Astro Online Seminar - Keck Wide-Field Imager: The world’s most powerful camera

The Astro Online Seminars continue. 

Join the School of Physics at UNSW and hear Associate Professor Jeff Cooke, from Centre for Astrophysics and Supercomputing at Swinburne University, discuss the world’s most powerful camera - Keck Wide-Field Imager.  This extraordinary Australian-led initiative will see installation of image capture equipment at the Keck Observatory in Hawaii.  

According to Cooke, "Deep, wide-field imaging is essential in nearly every area of astronomy and wide-field imagers are the highest demand instruments on their respective telescopes. The Australian-led Keck Wide-Field Imager (KWFI) is a 1-degree diameter field of view UV-sensitive optical camera for Keck telescopes, ideally complementing upcoming wide-field space missions, as well as new spectroscopic instruments for 8m and 30m-class telescopes, in which Australia is invested. KWFI will be the most powerful wide-field camera in the world and the only such 8m-class camera sensitive from 10000A down to 3000A for the foreseeable future. KWFI can reach game-changing magnitudes of m ~ 28 - 30 (~25 - 4 nano-Jy) depths over wide fields, including the u-band, as a result of Keck’s 10m aperture and 4100m elevation. In this talk, I will discuss the KWFI instrument, its status, and the path forward. Australians will have access to KWFI and related programs to perform world-leading science that cannot be done on any other telescope, even 30-metre telescopes. Examples of KWFI science are many and include: mapping the Epoch of Reionisation to complement a main goal of the SKA by being the only wide-field instrument capable of detecting the ionising flux from high redshift galaxies; deep, wide-field galaxy lensing and large-scale structure research; accurate photometric redshifts down to the faint end of galaxy luminosity functions; faint and diffuse dwarf galaxies, Local group and Milky Way stellar population selection and low metallicity stars; solar system science; and transient detection from low to high redshift. KWFI will be the only imager with the sensitivity to localise and discover the bulk of the kilonovae detected by current and future gravitational wave detectors. KWFI accesses 2/3rds of the Southern Hemisphere sky, as well as the full Northern Hemisphere sky, enabling Australians to lead the world in all these areas of science and more."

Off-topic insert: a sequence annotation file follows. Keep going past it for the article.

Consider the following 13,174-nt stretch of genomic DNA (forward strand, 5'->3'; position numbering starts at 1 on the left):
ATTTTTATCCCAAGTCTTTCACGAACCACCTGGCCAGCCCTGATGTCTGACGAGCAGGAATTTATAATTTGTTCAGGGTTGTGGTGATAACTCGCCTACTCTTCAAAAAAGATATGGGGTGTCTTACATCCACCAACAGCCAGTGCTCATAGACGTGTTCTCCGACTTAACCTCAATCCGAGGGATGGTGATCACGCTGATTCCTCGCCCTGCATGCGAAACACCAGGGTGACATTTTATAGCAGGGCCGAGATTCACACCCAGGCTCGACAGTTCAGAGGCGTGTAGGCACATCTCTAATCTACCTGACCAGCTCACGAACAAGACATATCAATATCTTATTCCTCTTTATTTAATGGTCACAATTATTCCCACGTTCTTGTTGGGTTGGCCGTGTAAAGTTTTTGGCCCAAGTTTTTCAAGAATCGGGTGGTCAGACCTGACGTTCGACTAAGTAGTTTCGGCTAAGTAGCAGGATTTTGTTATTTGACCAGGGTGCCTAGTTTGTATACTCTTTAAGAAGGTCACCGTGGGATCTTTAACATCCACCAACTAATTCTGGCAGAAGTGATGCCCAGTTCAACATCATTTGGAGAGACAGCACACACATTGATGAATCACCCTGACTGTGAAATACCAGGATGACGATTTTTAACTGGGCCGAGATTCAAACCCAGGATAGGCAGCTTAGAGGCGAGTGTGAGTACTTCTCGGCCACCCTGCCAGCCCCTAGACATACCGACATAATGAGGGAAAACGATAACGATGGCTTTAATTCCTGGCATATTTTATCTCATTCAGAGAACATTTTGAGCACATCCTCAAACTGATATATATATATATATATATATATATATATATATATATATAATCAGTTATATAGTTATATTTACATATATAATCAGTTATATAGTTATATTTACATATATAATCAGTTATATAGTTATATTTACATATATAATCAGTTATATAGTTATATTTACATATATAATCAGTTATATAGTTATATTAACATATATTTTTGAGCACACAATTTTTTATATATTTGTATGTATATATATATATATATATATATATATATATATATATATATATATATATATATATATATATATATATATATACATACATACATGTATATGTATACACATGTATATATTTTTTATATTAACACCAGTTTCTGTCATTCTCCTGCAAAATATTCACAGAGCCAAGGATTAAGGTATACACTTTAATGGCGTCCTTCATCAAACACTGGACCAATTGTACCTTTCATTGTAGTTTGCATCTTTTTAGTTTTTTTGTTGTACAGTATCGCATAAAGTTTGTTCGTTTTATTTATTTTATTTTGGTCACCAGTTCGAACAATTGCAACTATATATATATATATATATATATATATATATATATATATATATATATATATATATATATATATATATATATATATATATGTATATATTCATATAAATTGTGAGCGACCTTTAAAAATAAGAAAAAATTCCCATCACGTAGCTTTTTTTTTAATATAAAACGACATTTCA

Link: Zoom

Prof Cooke is a Chief Investigator for OzGrav, Associate Investigator for ASTRO 3D, and past ARC Future Fellow. He received his PhD from the University of California, San Diego and held postdoctoral Fellowships at the University of California Irvine and Caltech.